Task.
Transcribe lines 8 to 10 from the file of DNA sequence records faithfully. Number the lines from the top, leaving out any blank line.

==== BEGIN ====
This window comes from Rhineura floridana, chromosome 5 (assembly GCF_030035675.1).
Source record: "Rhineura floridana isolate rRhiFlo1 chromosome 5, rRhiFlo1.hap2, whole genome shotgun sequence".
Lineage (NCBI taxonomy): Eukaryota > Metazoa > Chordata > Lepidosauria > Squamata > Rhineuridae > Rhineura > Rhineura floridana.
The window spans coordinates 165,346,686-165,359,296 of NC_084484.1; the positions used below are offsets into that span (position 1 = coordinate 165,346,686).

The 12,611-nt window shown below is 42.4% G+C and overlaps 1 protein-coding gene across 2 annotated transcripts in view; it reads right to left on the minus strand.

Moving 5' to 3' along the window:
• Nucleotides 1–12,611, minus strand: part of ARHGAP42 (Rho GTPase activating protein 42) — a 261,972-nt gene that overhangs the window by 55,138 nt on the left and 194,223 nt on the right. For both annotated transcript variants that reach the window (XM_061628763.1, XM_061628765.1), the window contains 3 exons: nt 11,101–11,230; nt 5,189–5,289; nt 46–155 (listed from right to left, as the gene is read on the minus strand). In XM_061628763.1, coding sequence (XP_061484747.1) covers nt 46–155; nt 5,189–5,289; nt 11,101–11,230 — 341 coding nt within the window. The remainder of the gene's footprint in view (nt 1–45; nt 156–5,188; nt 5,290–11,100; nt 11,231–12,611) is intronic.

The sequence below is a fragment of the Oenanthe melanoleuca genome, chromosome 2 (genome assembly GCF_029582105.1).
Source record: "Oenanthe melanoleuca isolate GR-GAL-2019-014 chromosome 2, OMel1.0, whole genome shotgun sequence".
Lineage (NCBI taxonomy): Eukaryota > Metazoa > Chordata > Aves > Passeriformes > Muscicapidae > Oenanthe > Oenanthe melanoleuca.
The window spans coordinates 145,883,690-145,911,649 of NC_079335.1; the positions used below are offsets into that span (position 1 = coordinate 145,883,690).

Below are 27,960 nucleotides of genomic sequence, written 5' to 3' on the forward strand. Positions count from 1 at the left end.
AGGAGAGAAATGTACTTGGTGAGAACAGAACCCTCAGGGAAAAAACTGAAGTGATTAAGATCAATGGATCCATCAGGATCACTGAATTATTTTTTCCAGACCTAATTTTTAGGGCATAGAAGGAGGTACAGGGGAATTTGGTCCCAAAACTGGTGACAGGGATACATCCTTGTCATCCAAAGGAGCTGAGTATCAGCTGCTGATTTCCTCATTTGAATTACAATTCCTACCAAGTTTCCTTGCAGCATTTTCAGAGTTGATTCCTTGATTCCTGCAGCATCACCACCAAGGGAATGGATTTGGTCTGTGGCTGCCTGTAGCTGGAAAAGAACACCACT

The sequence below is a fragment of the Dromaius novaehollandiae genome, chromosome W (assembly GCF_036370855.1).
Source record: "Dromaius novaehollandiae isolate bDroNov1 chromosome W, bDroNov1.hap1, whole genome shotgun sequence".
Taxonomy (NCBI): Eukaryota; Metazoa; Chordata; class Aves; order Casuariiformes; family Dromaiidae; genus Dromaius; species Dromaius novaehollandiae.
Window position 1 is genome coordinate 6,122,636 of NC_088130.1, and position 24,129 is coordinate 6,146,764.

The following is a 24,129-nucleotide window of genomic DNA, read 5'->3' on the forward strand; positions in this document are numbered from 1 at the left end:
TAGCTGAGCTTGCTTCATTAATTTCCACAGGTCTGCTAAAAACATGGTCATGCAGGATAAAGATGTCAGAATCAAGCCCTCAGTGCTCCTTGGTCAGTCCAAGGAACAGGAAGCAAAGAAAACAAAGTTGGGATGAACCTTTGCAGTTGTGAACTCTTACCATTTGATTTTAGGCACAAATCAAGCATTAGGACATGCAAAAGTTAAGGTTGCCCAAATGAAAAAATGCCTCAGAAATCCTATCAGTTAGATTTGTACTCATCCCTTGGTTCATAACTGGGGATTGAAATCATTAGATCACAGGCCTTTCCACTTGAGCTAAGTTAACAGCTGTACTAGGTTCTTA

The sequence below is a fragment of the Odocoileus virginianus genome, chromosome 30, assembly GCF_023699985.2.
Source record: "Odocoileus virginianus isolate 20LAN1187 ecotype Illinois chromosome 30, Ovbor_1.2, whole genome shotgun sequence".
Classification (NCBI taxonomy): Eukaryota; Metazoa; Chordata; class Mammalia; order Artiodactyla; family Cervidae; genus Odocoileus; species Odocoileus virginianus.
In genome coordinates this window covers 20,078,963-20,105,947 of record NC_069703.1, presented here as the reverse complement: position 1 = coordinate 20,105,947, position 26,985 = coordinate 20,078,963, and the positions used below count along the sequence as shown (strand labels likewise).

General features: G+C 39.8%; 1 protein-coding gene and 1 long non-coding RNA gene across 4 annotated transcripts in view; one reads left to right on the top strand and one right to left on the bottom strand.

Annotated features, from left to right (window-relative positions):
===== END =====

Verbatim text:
The sequence below is a fragment of the Oenanthe melanoleuca genome, chromosome 2 (genome assembly GCF_029582105.1).
Source record: "Oenanthe melanoleuca isolate GR-GAL-2019-014 chromosome 2, OMel1.0, whole genome shotgun sequence".
Lineage (NCBI taxonomy): Eukaryota > Metazoa > Chordata > Aves > Passeriformes > Muscicapidae > Oenanthe > Oenanthe melanoleuca.